Excerpt: ... MATH 110 Lecture Notes 18 GSI Carter July 22, 2008 1 1.1 The Jordan Canonical Form Nilpotent Matrices Here we assume that T is a nilpotent operator on an n-dimensional vector space V with characteristic polynomial f (t) = (t)n . (This was the case reduced to last time, up to addition of a matrix I for some scalar .) We have a chain of subspaces V R(T ) R(T 2 ) R(T n1 ) R(T n ) = {0}. This gives us another chain N (T ) N (T ) R(T ) N (T ) R(T 2 ) N (T ) R(T n ) = {0}. We can construct an ordered basis v1 , . . . , vk of N (T ) by starting with a basis for N (T )R(T n1 ), expanding it to a basis for N (T ) R(T n2 ), expanding that to a basis for N (T ) R(T n3 ), and so on. Then for each i there exist cycles vi = T ri xi , T ri 1 xi , . . . , T xi , xi whose lengths decrease (not strictly) as i increases. Let Wi = span{T ri xi , . . . , T xi , xi }. By a previous prelim problem, this cycle is a basis for Wi . Th ...

#### 10-29-03

Washington, MATH 252
Excerpt: ... Homework Assignment 7 (Math 252: Modular Abelian Varieties) William A. Stein Oct. 29 (Due: Nov. 5) 1. Let L be a lattice in C and let n be a positive integer. Prove that the number of sublattices of L of index n is equal to the sum of the positive divisors of n. (Hint: Use the characterization of sublattices of index n from the notes, and reduce to the prime power case.) 2. In this problem you probably want to use a computer, though it isn't strictly necessary. (a) Show that k = 24 is the smallest weight such that dim Sk (1) > 1. (b) Find a basis for S24 (1). (c) Compute a matrix for the Hecke operator T2 with respect to your basis. (d) Compute the characteristic polynomial of your matrix. (e) Prove that the characteristic polynomial of your matrix is irreducible, and hence verify Maeda's conjecture in this case. (f) Find the smallest k such that Sk (1) has dimension 3. (g) Compute a matrix for T2 on Sk (1). (h) Verify that the characteristic polynomial of T2 has Galois group the full symmetric group S3 , ...

#### hw4

Cornell, WEB 224
Excerpt: ... Math 224 Homework Set 4 Due March 1, 2005 Reading: 4.8-4.9 Problems from the book: 4.8.4, 4.8.6, 4.8.8, 4.8.16, 4.9.3, 4.9.4. Problem 1 Prove that the matrix 1 1 x1 x2 x2 M = x2 1 2 . . xm-1 xm-1 2 1 . 1 . . . xm . . . x2 m . . . . . xm-1 m is invertible if and only if x1 , . . . , xm are distinct numbers. Hint: the "only if" part is easy - what is the det(M ) if xi = xj ? To complete the other half, prove that M T has a "zero kernel". To see that, a0 a1 assume that a = . . . Ker(M ) and consider the polynomial am-1 p(x) = am-1 xm-1 + am-2 xm-2 + . . . + a1 x + a0 . [Note that the above proves that the linear system of equations for weights w1 , . . . , wm always has a unique solution defining the quadrature based on a fixed set of distinct nodes x1 , . . . , xm .] Problem 2 Let A be an n n matrix. Recall the characteristic polynomial of A is det(xI - A). (a) Show that if A and B are n n matrices that satisfy A = P BP -1 then A and B have the same characteristic polynomi ...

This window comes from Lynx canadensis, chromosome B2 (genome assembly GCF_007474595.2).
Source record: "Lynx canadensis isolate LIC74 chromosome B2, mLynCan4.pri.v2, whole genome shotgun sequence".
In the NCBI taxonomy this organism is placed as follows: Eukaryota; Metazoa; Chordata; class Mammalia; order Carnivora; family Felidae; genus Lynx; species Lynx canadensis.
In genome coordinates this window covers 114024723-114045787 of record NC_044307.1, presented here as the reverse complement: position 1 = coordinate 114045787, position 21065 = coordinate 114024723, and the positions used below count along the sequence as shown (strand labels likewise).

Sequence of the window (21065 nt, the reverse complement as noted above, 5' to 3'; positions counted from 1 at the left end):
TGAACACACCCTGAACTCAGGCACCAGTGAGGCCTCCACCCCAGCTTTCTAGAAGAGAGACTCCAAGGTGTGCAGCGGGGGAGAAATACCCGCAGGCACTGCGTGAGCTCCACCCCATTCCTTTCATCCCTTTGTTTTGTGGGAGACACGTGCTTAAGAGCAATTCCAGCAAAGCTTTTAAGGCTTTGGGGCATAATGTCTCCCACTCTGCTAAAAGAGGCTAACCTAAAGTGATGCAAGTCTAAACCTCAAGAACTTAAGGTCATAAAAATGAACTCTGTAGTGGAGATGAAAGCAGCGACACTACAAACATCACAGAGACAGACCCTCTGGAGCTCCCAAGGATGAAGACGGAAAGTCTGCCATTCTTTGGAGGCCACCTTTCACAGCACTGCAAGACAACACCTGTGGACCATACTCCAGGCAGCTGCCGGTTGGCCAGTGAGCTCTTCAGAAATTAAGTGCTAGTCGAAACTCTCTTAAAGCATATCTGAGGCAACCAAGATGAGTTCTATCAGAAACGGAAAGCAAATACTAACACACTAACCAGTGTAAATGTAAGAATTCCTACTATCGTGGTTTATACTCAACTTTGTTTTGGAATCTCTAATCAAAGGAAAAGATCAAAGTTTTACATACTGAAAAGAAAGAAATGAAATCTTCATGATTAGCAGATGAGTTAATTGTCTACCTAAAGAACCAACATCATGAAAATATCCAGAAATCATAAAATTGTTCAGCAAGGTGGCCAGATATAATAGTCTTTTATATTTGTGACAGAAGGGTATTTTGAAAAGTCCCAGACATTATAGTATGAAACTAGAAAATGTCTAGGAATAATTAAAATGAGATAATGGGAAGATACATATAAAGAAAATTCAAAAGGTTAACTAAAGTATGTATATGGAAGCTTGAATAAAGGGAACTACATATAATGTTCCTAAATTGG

#### Lecture 4

UT Arlington, EE 4314
Excerpt: ... . when the number of poles of the transfer function is equal to the number of poles of the state-space representation of the system, or, in other words, when the state variable system is a minimal representation of the transfer function). Problem 1 0 1 0 & x+ u, Let x = Ax + Bu = 1 0 1 y = Cx = [- 1 1]x . 1 a. The characteristic polynomial is s -1 D( s) = = s 2 - 1 = ( s + 1)( s - 1) . The poles are at s=-1, s=1, so the system is -1 s not AS. It is unstable. The natural modes are e - t , e t . b. The transfer function is 1 s -1 = H ( s ) = C ( sI - A) -1 B = , ( s - 1)( s + 1) s + 1 which has poles at s=-1. Therefore, the system is BIBO stable. Note that the unstable pole at s=1 has cancelled with a zero at s=1. c. d. e. f. g. Does this system have transmission zeros? Is this system controllable? Is this system observable? Does this system have decoupling zeros? If YES, what are their values and what is their nature (input, output or input/output decoupling zeros)? Problem 2 What is the ...

#### charAB

Los Angeles Southwest College, MATH 700
Excerpt: ... The Characteristic Polynomial of a Product Ralph Howard This is a note to prove the most notorious of all qualifying exam questions: Theorem Let A and B be n n matrices over a eld F. Then the characteristic polynomial s of AB and BA are the same. Remark 1 If one of the two matrices, say A, is invertible then A1 (AB)A = BA. Thus AB and BA are similar which certainly implies AB and BA have the same characteristic polynomial . However if A and B are both nonsingular then AB and BA do not have to be similar. For example if 1 0 0 1 A= , B= 0 0 0 0 then AB = B = 0, but BA = 0 so that AB and BA are not similar. Remark 2 I leaned of the following proof from Tom Markham who said it is originally due to Paul Halmos. Proof: For any square matrix let C let charC () := det(I C) be the characteristic polynomial of C. Let r be the rank of A. Then by doing row and column reduction there are invertible n n matrices P and Q so that I 0 A=P Q 0 0 where I is the r r identity matrix. Now express B as B = Q ...

#### helper_11-16-05

BU, MATH 242
Excerpt: ... MA 242 The characteristic polynomial and characteristic equation November 16, 2005 Last class we saw that the number is an eigenvalue for the matrix A if and only if det(A - I) = 0. Now I want to use the computer to examine the characteristic polynomial for various matrices. Example. Let A= 3 1 1 3 . Example. Let A= 3 -2 -1 0 . 1 MA 242 Example. Let A= November 16, 2005 2 1 1 1 -1 2 -1 1 0 . Example. Let A= 0 -2 -2 3 2 1 -2 2 -2 0 5 4 -4 6 -6 -6 . 2 MA 242 November 16, 2005 Theorem. If a matrix is upper/lower triangular, then its eigenvalues are the entries along the main diagonal. In theory, any polynomial p() can be factored into irreducible linear and quadratic factors using real numbers. For example, consider the polynomial p() = 9 + 88 + 367 + 946 + 1435 + 984 - 483 - 1602 - 132 - 40. This polynomial factors into p() = (2 + 2 + 2)2 (2 + 3 + 10)2 ( + 1)2 ( - 1). The algebraic multiplicity of an eigenvalue 0 is the number of times that the factor ( - 0 ) appears in the fac ...